Kids learn to live with asthma

Published 12:00 am Tuesday, October 3, 2000

Features Editor

Oct. 2, 2000 10 PM

Courtney Kelly could teach a class on living with asthma. After all, she was diagnosed with the condition before she was a year old. Nine years of living with asthma has made her a good manager and her mother has been a great teacher.

Sign up for our daily email newsletter

Get the latest news sent to your inbox

Because she does manage her condition so diligently, Courtney said her asthma is more of an inconvenience than a handicap.

"I can do just about anything I want to do," the Troy Elementary School fourth grader said. "I ride

my bicycle, go to P.E., play volleyball and softball – all the things that are fun to me."

However, there are times when Courtney has to slow down or even curtail activities for a while.

"Sometimes, like in the summer when I get real hot and then cool off, sometimes then I have to stay inside and rest," she said. "This summer I missed some softball games because of my asthma."

Courtney didn’t like sitting out of games. She doesn’t like missing out on anything, so she does all she can to make sure that her asthma doesn’t put her in the role of spectator instead of participant."

An asthma attack will bring on coughing, sneezing and sometimes wheezing.

"Then I can’t concentrate in school and it’s hard for me to learn that day," she said.

Thankfully, those attacks are less frequent these days and her mother, Marilyn Kelly, deserves a lot of the credit. She has done what it takes to make sure that asthma does not control her daughter’s life. She wants Courtney to control it to as great a degree as possible.

"Country was diagnosed before she was a year old and she was in the hospital for a week," Kelly said. "Her asthma was severe. Dr. Patricia Block is her doctor and she worked very hard with Courtney and she explained everything to me in a way I could understand."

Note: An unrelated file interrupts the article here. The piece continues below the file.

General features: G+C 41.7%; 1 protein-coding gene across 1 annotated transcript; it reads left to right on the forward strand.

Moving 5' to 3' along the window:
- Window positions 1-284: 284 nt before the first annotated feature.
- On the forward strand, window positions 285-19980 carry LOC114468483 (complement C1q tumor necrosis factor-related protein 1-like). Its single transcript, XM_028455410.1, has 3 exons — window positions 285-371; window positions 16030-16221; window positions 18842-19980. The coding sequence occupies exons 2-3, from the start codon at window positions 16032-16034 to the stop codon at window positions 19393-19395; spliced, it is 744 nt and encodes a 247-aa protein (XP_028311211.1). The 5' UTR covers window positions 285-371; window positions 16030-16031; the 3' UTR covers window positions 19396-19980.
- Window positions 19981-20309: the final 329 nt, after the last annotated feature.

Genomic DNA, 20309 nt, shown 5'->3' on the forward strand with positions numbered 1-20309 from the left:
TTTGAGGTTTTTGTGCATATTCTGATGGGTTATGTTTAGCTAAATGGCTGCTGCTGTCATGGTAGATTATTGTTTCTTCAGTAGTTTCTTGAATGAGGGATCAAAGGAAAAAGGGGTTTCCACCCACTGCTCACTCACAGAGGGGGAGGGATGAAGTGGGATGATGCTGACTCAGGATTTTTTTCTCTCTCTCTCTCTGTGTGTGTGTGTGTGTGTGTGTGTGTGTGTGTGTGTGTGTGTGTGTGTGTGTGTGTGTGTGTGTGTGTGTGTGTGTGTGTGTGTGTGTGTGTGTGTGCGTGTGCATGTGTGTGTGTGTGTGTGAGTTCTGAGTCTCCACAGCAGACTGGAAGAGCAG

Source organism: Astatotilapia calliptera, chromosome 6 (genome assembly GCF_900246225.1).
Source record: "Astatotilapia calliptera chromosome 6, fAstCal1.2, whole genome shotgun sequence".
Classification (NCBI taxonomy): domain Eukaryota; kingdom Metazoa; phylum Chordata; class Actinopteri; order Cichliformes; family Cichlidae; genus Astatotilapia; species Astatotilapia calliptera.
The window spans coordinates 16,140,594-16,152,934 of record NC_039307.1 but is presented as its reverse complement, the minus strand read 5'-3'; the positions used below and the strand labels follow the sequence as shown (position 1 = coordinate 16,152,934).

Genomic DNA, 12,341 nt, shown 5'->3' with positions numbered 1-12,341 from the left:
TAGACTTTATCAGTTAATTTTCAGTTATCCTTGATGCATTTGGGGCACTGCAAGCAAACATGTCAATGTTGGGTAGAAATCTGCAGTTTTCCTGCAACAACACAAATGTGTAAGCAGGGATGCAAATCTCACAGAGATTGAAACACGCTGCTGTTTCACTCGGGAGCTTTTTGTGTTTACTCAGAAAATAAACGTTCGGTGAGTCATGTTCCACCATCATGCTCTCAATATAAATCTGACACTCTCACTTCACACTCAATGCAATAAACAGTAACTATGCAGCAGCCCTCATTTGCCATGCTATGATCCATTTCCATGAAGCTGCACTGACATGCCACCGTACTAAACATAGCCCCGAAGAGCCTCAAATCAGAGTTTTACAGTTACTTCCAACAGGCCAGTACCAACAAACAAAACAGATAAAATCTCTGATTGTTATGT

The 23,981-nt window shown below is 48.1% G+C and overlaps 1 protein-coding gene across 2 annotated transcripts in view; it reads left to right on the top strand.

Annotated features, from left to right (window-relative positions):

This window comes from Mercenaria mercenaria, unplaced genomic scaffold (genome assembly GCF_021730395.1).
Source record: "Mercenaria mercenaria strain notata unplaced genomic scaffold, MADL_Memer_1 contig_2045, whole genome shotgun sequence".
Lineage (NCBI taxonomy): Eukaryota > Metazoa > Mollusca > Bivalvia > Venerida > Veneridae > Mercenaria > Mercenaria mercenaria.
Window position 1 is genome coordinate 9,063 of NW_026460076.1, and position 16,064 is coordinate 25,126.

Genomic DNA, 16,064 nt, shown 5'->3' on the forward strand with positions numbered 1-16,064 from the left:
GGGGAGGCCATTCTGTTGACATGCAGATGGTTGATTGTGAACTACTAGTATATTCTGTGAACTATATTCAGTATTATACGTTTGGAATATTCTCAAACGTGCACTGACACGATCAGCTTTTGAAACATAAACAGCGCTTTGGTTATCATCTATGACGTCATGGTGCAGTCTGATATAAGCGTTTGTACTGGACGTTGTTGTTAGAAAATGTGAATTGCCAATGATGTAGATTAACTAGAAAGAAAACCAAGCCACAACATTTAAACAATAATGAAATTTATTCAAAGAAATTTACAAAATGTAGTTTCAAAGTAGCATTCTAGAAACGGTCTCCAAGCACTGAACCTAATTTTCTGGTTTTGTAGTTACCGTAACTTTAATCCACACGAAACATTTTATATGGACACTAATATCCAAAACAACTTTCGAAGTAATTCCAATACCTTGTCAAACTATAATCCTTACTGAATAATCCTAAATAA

When Courtney was three years old, her asthma was so severe that her doctor recommended a home oxygen machine for her.

"That machine has made a lot of difference in managing Courtney’s asthma," her mother said. "When she has an attack, I call Dr. Block and tell her what is going on

and she tells me exactly what needs to be done."

Kelly has learned to immediately recognize the symptoms prior to an attack.

"Her eyes look different," she said. "They look glossy like she has had her eyes dilated. Her nose will stop up and her breathing will be short and she won’t have as much energy."

Early recognition of

the symptoms enables the mother-daugther team to take preventive measures and lessen the severity of the attack.

Kelly said changes in the weather will "set off" an attack, especially in the spring and fall.

"The more constant the temperature, the better Courtney does. But any time she is having problems, it is worse at night. I either prop her up on a pillow or let her lay on my chest so I can feel her breathing."

Courtney has a breathing inhaler with her at all times just in case she needs it, her mother said.

"Courtney is my second child to have asthma and my other child has almost outgrown it and I hope that Courtney will, too. We do everything we can to help her manage her asthma and she has learned to live with it and it doesn’t bother her that much. The key to living with asthma is learning to manage it."

Courtney is looking forward to the Asthma Safari Friday sponsored by Charles Henderson Child Center and Edge Regional Medical Center. Even though, she is doing a good job managing her asthma, she still enjoys meeting new people who have the same problem.

Sarah Black, TES school nurse, said children who have asthma benefit from being around others who have the same problem.

"It helps these children to know that there are many others just like them," Black said. "We have 90 children here at Troy Elementary School with asthma and knowing they are not alone makes it easier for them to cope. Asthma Safari helps the children learn to better manage their asthma and they have a lot of fun learning more about asthma and the management of it."

For example, Black said some of the children don’t know how to use a peak flow meter and that is a valuable lesson they learn at the safari.

"A child blows into a peak flow meter as hard as they can and it shows what their peak flow is," Black said. "Each child has a range they need to stay within and the meter lets them know whether they are in range or not. It’s a very important way to monitor themselves."

Black said the Asthma Safari makes the children keenly aware that asthma does not have to be a disability if they follow their doctor’s advice and do the things they must do to make living with asthma as normal a life as possible.